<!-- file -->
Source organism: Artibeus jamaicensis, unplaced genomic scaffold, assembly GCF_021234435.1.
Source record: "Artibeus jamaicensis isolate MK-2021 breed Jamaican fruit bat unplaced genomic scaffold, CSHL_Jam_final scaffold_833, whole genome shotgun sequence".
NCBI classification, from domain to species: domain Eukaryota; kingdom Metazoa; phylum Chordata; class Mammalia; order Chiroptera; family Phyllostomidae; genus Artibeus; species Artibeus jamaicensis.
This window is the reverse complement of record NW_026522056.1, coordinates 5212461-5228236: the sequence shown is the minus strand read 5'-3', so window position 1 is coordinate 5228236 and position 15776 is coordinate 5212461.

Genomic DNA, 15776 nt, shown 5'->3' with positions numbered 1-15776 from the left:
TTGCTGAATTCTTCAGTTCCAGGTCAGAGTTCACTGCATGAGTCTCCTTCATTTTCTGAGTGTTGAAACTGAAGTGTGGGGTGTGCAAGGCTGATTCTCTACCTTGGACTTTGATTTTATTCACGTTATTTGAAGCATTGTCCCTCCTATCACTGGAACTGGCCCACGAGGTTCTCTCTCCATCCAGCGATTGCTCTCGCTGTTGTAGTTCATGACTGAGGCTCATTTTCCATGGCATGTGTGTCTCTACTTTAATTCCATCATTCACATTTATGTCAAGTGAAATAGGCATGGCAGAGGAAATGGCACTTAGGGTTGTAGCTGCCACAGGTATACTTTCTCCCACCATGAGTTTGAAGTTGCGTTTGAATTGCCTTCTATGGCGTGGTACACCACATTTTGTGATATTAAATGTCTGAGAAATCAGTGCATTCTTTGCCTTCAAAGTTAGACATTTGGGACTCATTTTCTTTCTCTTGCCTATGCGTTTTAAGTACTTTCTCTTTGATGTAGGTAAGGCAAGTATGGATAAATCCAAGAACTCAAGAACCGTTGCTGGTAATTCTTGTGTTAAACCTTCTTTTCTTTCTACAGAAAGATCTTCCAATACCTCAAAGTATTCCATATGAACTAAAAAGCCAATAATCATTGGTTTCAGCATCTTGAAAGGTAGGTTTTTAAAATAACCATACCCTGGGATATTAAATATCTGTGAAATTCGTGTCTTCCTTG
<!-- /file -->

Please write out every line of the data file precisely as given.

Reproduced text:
Source organism: Artibeus jamaicensis, unplaced genomic scaffold, assembly GCF_021234435.1.
Source record: "Artibeus jamaicensis isolate MK-2021 breed Jamaican fruit bat unplaced genomic scaffold, CSHL_Jam_final scaffold_833, whole genome shotgun sequence".
NCBI classification, from domain to species: domain Eukaryota; kingdom Metazoa; phylum Chordata; class Mammalia; order Chiroptera; family Phyllostomidae; genus Artibeus; species Artibeus jamaicensis.
This window is the reverse complement of record NW_026522056.1, coordinates 5212461-5228236: the sequence shown is the minus strand read 5'-3', so window position 1 is coordinate 5228236 and position 15776 is coordinate 5212461.

Genomic DNA, 15776 nt, shown 5'->3' with positions numbered 1-15776 from the left:
TTGCTGAATTCTTCAGTTCCAGGTCAGAGTTCACTGCATGAGTCTCCTTCATTTTCTGAGTGTTGAAACTGAAGTGTGGGGTGTGCAAGGCTGATTCTCTACCTTGGACTTTGATTTTATTCACGTTATTTGAAGCATTGTCCCTCCTATCACTGGAACTGGCCCACGAGGTTCTCTCTCCATCCAGCGATTGCTCTCGCTGTTGTAGTTCATGACTGAGGCTCATTTTCCATGGCATGTGTGTCTCTACTTTAATTCCATCATTCACATTTATGTCAAGTGAAATAGGCATGGCAGAGGAAATGGCACTTAGGGTTGTAGCTGCCACAGGTATACTTTCTCCCACCATGAGTTTGAAGTTGCGTTTGAATTGCCTTCTATGGCGTGGTACACCACATTTTGTGATATTAAATGTCTGAGAAATCAGTGCATTCTTTGCCTTCAAAGTTAGACATTTGGGACTCATTTTCTTTCTCTTGCCTATGCGTTTTAAGTACTTTCTCTTTGATGTAGGTAAGGCAAGTATGGATAAATCCAAGAACTCAAGAACCGTTGCTGGTAATTCTTGTGTTAAACCTTCTTTTCTTTCTACAGAAAGATCTTCCAATACCTCAAAGTATTCCATATGAACTAAAAAGCCAATAATCATTGGTTTCAGCATCTTGAAAGGTAGGTTTTTAAAATAACCATACCCTGGGATATTAAATATCTGTGAAATTCGTGTCTTCCTTG